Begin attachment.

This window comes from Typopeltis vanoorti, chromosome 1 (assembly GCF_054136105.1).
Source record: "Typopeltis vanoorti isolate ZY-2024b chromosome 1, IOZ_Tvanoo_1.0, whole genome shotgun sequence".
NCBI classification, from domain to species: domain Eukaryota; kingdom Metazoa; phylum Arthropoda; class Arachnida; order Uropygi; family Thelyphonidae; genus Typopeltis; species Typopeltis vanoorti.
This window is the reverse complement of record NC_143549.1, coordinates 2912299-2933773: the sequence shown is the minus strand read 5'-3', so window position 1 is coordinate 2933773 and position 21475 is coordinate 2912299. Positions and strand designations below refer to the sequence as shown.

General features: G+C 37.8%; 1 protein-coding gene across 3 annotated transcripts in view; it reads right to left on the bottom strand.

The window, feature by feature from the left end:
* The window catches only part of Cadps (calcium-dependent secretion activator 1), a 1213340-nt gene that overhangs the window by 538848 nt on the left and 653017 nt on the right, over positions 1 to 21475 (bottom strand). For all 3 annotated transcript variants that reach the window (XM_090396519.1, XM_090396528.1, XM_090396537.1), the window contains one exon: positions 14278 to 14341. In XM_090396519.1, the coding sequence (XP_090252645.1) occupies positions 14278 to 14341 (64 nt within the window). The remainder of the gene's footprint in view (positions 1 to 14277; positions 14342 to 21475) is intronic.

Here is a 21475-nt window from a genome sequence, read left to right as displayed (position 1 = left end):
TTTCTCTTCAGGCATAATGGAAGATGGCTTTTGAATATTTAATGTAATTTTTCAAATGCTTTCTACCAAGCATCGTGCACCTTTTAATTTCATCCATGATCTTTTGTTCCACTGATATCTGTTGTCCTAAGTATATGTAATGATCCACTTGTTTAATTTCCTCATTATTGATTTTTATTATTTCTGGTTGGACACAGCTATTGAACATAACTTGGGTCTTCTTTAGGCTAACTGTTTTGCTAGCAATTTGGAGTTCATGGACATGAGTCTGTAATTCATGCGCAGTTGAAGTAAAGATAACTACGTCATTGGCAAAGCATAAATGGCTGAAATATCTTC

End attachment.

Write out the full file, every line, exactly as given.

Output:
This window comes from Typopeltis vanoorti, chromosome 1 (assembly GCF_054136105.1).
Source record: "Typopeltis vanoorti isolate ZY-2024b chromosome 1, IOZ_Tvanoo_1.0, whole genome shotgun sequence".
NCBI classification, from domain to species: domain Eukaryota; kingdom Metazoa; phylum Arthropoda; class Arachnida; order Uropygi; family Thelyphonidae; genus Typopeltis; species Typopeltis vanoorti.
This window is the reverse complement of record NC_143549.1, coordinates 2912299-2933773: the sequence shown is the minus strand read 5'-3', so window position 1 is coordinate 2933773 and position 21475 is coordinate 2912299. Positions and strand designations below refer to the sequence as shown.

General features: G+C 37.8%; 1 protein-coding gene across 3 annotated transcripts in view; it reads right to left on the bottom strand.

The window, feature by feature from the left end:
* The window catches only part of Cadps (calcium-dependent secretion activator 1), a 1213340-nt gene that overhangs the window by 538848 nt on the left and 653017 nt on the right, over positions 1 to 21475 (bottom strand). For all 3 annotated transcript variants that reach the window (XM_090396519.1, XM_090396528.1, XM_090396537.1), the window contains one exon: positions 14278 to 14341. In XM_090396519.1, the coding sequence (XP_090252645.1) occupies positions 14278 to 14341 (64 nt within the window). The remainder of the gene's footprint in view (positions 1 to 14277; positions 14342 to 21475) is intronic.

Here is a 21475-nt window from a genome sequence, read left to right as displayed (position 1 = left end):
TTTCTCTTCAGGCATAATGGAAGATGGCTTTTGAATATTTAATGTAATTTTTCAAATGCTTTCTACCAAGCATCGTGCACCTTTTAATTTCATCCATGATCTTTTGTTCCACTGATATCTGTTGTCCTAAGTATATGTAATGATCCACTTGTTTAATTTCCTCATTATTGATTTTTATTATTTCTGGTTGGACACAGCTATTGAACATAACTTGGGTCTTCTTTAGGCTAACTGTTTTGCTAGCAATTTGGAGTTCATGGACATGAGTCTGTAATTCATGCGCAGTTGAAGTAAAGATAACTACGTCATTGGCAAAGCATAAATGGCTGAAATATCTTC